One of the facts of life for a freelance/contract software developer is that you often have to deal with working on legacy code bases a.k.a Brown-field projects.
Brownfield project is used in many industries, including software development, to mean to start a project based on prior work or to rebuild a product from an existing one.
Brownfield projects can be a lot of fun and rewarding to work on. They also require focus on enhancing and developing skill sets.
Over the years I have learned there is a myth perpetuated in the software development industry that, you always need to focus learning the latest new framework or tool that is hyped on twitter or discussed on Slack.
The truth is today’s hyped framework or tool will be tomorrow’s support issue and all Greenfield projects eventually evolve into Brownfield projects over time.
Software projects are primarily developed to target a specific needs and desires of it’s users, and these needs can and will evolve and change overtime. In my experience even the users of applications will change, i.e. the system may have initially been designed to target human users but it has now needs to cater for mostly machine users.
The platforms your users will use to access your system will change, as technology constantly evolves.
Irrespective of how well or even how much effort expended in design and architecture of your systems, there will always be a need to replace huge chunks of your application logic.
In my opinion this is what makes Brownfield software development projects far more challenging, in respect you have to deal with decisions that were probably right at the time of implementation, but overtime have evolved into balls of mud.
Talk to any developer about another developers code, and they will always say they would’ve done better irrespective of whether they have seen the code
Many of the frustrations of working with legacy code mainly revolve around a few key areas.
Most software project documentation is not worth the time reading, let alone writing in most cases. I’m not saying skip over this the step, because the most probable result in this is that it will result in a number of people losing their jobs 🙂
The reality is that there are often huge chasms between what is contained in the documentation as to what you’ll find in the reality of code. Let alone the adventures a developer normally has to face to actually find the relevant documentation.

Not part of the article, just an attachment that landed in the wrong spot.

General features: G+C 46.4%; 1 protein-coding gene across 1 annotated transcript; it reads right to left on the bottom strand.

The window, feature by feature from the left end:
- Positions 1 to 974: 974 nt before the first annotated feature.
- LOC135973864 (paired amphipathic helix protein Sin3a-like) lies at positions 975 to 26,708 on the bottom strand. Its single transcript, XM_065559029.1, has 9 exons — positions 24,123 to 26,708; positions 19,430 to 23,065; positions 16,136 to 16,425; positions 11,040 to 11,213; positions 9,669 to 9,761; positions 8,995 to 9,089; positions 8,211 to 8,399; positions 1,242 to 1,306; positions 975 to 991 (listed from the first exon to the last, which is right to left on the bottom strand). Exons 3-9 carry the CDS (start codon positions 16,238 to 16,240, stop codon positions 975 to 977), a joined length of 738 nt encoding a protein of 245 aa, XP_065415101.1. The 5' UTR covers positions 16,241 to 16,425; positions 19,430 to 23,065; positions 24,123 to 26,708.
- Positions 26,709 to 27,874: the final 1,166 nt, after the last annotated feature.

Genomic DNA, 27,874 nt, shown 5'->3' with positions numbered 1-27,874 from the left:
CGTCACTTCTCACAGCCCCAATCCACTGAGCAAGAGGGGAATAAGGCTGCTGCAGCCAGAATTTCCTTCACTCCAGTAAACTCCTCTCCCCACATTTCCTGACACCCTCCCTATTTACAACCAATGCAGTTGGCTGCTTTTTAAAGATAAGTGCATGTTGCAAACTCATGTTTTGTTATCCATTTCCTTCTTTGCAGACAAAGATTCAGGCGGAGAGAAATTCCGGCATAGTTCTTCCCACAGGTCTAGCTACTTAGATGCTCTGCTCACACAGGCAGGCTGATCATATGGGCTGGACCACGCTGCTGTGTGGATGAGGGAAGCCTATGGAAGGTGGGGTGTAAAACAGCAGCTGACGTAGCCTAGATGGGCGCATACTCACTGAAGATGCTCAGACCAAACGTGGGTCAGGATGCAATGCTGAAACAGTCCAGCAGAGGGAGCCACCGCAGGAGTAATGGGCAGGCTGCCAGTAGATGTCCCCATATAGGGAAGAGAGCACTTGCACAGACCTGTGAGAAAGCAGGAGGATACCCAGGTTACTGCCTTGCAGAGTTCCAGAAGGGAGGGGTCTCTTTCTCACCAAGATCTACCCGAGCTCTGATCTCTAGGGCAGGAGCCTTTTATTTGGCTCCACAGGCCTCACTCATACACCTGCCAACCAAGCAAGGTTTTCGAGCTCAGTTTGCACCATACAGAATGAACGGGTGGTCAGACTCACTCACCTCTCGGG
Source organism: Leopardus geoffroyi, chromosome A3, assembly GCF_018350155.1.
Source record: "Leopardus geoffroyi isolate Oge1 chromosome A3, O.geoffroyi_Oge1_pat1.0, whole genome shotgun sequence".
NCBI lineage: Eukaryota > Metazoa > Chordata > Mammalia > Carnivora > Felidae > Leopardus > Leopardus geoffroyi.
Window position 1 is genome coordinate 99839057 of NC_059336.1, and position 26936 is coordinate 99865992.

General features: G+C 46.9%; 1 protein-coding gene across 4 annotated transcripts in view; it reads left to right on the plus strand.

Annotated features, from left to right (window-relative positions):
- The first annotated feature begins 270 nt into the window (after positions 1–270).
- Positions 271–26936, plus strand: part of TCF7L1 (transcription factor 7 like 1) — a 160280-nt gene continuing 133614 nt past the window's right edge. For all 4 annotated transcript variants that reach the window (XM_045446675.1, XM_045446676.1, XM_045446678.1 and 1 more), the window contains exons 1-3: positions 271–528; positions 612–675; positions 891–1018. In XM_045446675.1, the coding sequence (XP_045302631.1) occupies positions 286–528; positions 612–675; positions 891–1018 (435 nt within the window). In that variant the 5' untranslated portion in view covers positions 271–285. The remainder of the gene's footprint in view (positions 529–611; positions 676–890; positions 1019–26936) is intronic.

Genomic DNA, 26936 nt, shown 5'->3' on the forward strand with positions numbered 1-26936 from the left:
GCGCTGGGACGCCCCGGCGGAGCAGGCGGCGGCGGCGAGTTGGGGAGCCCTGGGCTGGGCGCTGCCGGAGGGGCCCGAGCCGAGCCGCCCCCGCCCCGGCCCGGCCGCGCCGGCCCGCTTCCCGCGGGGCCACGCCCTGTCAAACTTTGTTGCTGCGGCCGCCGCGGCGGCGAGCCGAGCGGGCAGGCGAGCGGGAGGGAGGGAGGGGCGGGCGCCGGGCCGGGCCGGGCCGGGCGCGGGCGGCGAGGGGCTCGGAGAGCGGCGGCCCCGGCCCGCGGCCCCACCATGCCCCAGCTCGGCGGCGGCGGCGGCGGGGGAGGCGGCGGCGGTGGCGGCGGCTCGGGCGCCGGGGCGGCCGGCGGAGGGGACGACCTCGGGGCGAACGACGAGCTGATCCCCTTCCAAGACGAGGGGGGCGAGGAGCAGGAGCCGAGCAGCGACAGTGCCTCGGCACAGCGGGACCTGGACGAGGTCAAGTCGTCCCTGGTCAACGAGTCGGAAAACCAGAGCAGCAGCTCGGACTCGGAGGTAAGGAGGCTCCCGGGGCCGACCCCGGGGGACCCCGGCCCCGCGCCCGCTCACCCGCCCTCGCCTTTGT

There may be some form of Document detailing what users may have originally expected from software, however what actually happens is that over time code usually starts to drift from it original intention, as further enhancements, improvements , bug fixes and support issues are raised.
Vital information regarding a specific code change may be locked away in a support ticket, or some other Issue tracking system that the company once had.
Code bases themselves tend to go on journeys and may change departments, vendors and even countries over time. The result of these migrations is that they will often change Source Control providers, issue tracking systems or even in some instances I have worked on never actually ever had an original source control system and things were just managed via access to shared folders.
Some of the worst people ever to ask to write documentation for software are the actual developers. For a few reasons:
- Developers hate writing documentation
- Most developers believe the code itself is documentation
- Duplication of effort
Despite the best of companies, it is an unassailable fact that the hardest thing to keep consistent on a project is people. People come and people go and at worst people die. What most of these people have in common is that they will inevitability take with them some knowledge of whichever system they are working on.
Over time changes in staff has an impact on the code base. Paradoxically, even if you projects to manage to retain the same staff on them, this also has a negative impact on the code quality.
How to understand legacy code bases
In my experience, one of the best ways to learn and understand a legacy code base, is to look for either week or vulnerable points within it and start to make minor repairs as you go.